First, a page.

The Good Fight finale recap: The one with the scary cliffhanger
The season 3 finale of 'The Good Fight' actually begins with the main title sequence and has some major 'Crisis on Infinite Earths' vibes.
Even though it seems like The Good Fight has traveled a long distance from season 1, the show hasn’t forgotten where it came from. In fact, it embraces that legacy in today’s season 3 finale, which turns a critical eye to how Reddick Boseman & Lockhart lawyers “fought the good fight” in that first year, mirroring season 1 in interesting and meaningful ways.
“The One About the End of the World” (what a great title) begins with the firm congratulating Julius Cain on his federal judgeship, which opens up an equity partner spot that Lucca and Roslyn end up competing for (who is black enough to take it? Is the question). Before Julius takes his leave, though, he gets pulled into court one more time to fight Blum, who brings a class-action suit against the firm. Blum and several past clients allege that the firm actively took advantage of the police brutality case victims by over-charging on legal fees and ensuring that they made more money on the settlements than their clients. The bombastic disbarred lawyer’s goals are clear: He wants to destroy the firm by tarnishing its reputation as the defender of underdogs.
The following case winds up being difficult for two reasons: First, the judge, Dash Toosie (not Tootsie!), is a new Trump appointee who knows nothing and is easily swayed. Second, the firm has to face off against Maia, who is handling in-court arguments since Blum has been disbarred. And this isn’t season 1 Maia. No, this Maia has been hardened, learned from the School of Blum, and is out for blood.
Of course, Diane is shocked to see Maia working with Blum, and after court, she confronts her on the street. Diane throws out all of the negatives to working with Blum, but Maia doesn’t care because not only does she get a chance to build a firm from the ground-up, but she also truly believes that this class-action suit is justified. “You’ve done wrong. Look at these cases, in all eight you made more money than your clients. In all eight, you had a conflict of interest, yet all the while, you were still patting yourselves on the back thinking you were fighting the good fight,” she says.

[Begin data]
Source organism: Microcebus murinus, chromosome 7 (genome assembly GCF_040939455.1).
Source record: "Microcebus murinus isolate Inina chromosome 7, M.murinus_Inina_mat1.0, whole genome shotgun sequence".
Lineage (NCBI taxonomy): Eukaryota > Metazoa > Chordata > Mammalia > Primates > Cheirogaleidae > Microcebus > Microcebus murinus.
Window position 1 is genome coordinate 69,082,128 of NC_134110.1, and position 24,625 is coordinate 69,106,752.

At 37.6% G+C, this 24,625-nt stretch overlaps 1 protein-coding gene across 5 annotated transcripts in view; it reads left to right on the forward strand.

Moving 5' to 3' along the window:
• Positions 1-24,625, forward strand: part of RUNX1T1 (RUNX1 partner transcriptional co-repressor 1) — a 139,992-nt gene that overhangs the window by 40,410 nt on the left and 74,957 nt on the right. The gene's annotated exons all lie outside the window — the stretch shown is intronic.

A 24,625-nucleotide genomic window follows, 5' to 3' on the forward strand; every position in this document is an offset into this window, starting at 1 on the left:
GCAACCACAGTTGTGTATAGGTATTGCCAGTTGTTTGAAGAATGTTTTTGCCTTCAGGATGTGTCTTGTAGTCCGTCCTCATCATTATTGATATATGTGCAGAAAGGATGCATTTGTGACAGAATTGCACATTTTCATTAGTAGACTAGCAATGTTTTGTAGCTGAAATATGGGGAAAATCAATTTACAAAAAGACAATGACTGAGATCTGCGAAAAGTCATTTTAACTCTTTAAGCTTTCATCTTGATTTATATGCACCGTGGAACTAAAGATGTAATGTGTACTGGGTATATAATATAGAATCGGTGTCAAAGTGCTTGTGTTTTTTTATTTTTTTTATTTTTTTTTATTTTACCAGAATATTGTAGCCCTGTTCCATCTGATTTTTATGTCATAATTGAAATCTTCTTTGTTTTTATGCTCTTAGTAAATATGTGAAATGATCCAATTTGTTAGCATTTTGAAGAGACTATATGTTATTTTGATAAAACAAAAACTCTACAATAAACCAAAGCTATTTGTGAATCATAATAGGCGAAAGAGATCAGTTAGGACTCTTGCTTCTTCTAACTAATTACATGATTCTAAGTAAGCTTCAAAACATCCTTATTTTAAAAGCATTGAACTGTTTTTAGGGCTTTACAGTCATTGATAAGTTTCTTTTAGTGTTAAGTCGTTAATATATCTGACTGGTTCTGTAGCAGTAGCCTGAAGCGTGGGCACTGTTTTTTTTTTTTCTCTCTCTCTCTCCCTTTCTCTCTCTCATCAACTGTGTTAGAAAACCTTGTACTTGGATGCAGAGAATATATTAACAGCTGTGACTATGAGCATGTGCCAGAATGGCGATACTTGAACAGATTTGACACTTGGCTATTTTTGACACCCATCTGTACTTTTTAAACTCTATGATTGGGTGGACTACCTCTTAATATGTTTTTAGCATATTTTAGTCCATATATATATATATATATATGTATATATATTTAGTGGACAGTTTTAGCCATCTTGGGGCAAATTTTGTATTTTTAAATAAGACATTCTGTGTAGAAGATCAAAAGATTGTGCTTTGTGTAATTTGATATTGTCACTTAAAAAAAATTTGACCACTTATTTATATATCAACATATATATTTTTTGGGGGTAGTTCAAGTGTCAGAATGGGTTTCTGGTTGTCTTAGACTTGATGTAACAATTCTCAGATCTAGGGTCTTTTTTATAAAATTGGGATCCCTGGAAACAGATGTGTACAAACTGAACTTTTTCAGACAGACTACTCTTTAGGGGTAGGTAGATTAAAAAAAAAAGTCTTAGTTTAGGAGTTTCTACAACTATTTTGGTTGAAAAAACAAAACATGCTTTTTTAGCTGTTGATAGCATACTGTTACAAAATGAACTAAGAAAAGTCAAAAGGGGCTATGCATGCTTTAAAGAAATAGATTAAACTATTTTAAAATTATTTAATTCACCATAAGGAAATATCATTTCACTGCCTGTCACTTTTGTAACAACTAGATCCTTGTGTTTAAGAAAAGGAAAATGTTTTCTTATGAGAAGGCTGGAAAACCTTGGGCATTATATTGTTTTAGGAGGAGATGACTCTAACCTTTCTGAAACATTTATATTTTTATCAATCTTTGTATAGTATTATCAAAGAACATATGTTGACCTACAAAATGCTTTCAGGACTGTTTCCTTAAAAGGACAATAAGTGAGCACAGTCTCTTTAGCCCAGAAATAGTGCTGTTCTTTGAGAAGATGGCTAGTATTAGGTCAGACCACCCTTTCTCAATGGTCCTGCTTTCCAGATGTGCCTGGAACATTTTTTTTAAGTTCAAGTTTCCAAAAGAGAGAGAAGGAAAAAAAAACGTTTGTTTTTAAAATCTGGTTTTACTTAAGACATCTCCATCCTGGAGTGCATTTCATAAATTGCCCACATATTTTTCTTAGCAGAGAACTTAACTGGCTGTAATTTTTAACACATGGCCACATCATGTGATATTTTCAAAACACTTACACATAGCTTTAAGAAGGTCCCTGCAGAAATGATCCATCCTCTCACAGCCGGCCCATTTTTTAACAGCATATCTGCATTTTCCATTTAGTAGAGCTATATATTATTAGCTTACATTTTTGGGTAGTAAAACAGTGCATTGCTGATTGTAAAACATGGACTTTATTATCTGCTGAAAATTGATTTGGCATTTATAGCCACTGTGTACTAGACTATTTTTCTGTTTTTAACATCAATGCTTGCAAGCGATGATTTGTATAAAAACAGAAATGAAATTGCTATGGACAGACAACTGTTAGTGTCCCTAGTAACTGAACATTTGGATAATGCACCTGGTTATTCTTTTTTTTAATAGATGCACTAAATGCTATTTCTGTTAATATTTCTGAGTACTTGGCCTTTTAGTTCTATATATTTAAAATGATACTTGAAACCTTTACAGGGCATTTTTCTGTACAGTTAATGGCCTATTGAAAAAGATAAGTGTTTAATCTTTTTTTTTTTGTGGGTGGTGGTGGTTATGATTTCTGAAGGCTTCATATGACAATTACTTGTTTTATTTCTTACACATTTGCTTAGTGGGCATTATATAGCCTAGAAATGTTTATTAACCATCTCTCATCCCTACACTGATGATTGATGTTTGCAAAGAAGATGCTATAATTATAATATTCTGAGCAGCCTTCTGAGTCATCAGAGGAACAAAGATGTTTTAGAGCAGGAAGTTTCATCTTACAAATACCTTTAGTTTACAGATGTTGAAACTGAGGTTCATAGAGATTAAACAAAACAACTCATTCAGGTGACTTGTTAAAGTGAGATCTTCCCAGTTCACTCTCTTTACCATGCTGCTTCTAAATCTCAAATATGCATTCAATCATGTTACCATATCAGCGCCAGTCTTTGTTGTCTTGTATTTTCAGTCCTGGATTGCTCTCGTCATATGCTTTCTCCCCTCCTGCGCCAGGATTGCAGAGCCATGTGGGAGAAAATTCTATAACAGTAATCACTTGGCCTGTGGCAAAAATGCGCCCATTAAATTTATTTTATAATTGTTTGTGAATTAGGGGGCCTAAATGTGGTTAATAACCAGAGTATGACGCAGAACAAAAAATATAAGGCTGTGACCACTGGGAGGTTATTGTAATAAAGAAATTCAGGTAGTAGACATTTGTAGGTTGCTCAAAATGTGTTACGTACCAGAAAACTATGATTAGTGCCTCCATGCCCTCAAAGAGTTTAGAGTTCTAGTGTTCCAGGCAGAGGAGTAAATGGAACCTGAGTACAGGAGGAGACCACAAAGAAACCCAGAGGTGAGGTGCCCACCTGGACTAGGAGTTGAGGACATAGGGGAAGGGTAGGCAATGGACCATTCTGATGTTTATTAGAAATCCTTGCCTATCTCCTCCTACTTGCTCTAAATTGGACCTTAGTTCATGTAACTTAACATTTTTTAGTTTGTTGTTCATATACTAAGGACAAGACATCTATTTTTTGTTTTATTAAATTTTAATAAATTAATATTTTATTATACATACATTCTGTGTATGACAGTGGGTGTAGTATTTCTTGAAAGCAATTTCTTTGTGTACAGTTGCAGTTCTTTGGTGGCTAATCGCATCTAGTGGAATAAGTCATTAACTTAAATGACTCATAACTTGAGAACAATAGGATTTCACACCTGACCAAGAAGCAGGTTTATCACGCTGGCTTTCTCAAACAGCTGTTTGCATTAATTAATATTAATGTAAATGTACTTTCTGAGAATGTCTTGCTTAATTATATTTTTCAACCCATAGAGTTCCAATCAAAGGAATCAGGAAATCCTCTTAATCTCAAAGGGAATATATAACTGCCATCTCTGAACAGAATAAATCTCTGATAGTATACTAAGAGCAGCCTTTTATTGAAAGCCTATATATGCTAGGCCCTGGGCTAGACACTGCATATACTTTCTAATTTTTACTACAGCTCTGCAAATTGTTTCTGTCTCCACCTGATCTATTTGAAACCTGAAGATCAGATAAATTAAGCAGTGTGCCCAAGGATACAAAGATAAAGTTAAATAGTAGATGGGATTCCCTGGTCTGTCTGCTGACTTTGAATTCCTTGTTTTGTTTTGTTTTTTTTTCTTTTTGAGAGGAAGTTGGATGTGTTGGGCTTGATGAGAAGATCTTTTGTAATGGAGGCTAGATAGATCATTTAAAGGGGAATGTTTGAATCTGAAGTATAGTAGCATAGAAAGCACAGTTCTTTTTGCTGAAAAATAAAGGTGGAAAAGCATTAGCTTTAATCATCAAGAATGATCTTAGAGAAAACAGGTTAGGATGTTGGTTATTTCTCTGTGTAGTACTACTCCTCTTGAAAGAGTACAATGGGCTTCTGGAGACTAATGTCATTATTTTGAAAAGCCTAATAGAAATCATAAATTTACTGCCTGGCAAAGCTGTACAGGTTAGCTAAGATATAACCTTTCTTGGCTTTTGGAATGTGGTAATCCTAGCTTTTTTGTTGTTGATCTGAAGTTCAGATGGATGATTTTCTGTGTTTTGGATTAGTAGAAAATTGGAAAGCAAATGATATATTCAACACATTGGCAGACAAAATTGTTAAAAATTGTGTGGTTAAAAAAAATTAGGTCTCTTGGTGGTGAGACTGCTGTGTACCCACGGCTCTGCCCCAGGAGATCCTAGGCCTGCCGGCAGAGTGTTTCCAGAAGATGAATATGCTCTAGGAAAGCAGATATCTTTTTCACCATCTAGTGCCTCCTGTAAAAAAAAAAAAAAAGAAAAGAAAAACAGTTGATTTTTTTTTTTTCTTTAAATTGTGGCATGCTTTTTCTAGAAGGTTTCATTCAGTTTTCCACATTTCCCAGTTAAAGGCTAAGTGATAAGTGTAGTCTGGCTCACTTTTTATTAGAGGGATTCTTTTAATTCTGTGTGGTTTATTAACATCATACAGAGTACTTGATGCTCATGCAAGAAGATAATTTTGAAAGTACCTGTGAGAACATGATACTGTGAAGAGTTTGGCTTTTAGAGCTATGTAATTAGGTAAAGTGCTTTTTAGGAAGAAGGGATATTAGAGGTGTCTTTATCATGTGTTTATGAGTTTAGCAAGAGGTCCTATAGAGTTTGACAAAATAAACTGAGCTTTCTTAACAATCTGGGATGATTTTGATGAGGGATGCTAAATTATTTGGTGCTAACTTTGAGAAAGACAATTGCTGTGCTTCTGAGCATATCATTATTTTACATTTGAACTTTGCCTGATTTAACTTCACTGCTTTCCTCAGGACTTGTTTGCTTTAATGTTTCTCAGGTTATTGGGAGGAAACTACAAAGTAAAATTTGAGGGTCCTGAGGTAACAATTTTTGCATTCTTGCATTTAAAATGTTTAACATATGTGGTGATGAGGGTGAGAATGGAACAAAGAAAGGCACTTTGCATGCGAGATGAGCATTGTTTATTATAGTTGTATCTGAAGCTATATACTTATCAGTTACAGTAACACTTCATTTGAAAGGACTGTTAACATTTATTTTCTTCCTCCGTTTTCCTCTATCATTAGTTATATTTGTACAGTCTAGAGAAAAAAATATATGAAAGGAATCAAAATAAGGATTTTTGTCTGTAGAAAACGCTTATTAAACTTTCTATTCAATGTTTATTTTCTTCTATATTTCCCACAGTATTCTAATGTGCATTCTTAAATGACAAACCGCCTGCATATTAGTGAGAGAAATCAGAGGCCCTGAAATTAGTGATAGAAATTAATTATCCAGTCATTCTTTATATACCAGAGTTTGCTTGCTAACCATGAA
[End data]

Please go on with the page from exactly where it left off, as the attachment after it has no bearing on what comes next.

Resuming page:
Even though I barely remember season 1, that interpretation of the firm’s actions doesn’t feel 100 percent incorrect. To be fair, Adrian did make decisions on the cases they took based on money (remember the firm’s financiers), and earlier this season, he did say he didn’t have time to be outraged because he was too busy trying to make money. Furthermore, this does tie into The Good Fight’s favorite theme: how business concerns often cause good people to compromise on their ideals (“It’s good to be rich, but it’s hard to be nice,” sings Jonathan Coulton later on in the episode). As always, I like the way The Good Fight is willing to hold its seemingly righteous characters accountable when they slip, as they do here.
The ensuing hearing takes many hilariously absurd twists and turns. Once the partners realize that Blum has the judge wrapped around his fingers, they resort to some hilarious tactics. For example, one witness explains a boring legal concept using a children’s story and some of Jay’s drawings, and another expert witness talks into the microphone like she’s performing ASMR because the judge loves ASMR. I was dying during the latter scene. Of course, Blum counters by flooding the courtroom with Brooks Brothers Bros, whose main job is to cheer whenever Maia makes a point and boo whenever the other side does in order to sway the malleable judge. Furthermore, Blum also asks Judge Hazelwood, you know, Adrian’s girlfriend, to bring Judge Toosie to side with them.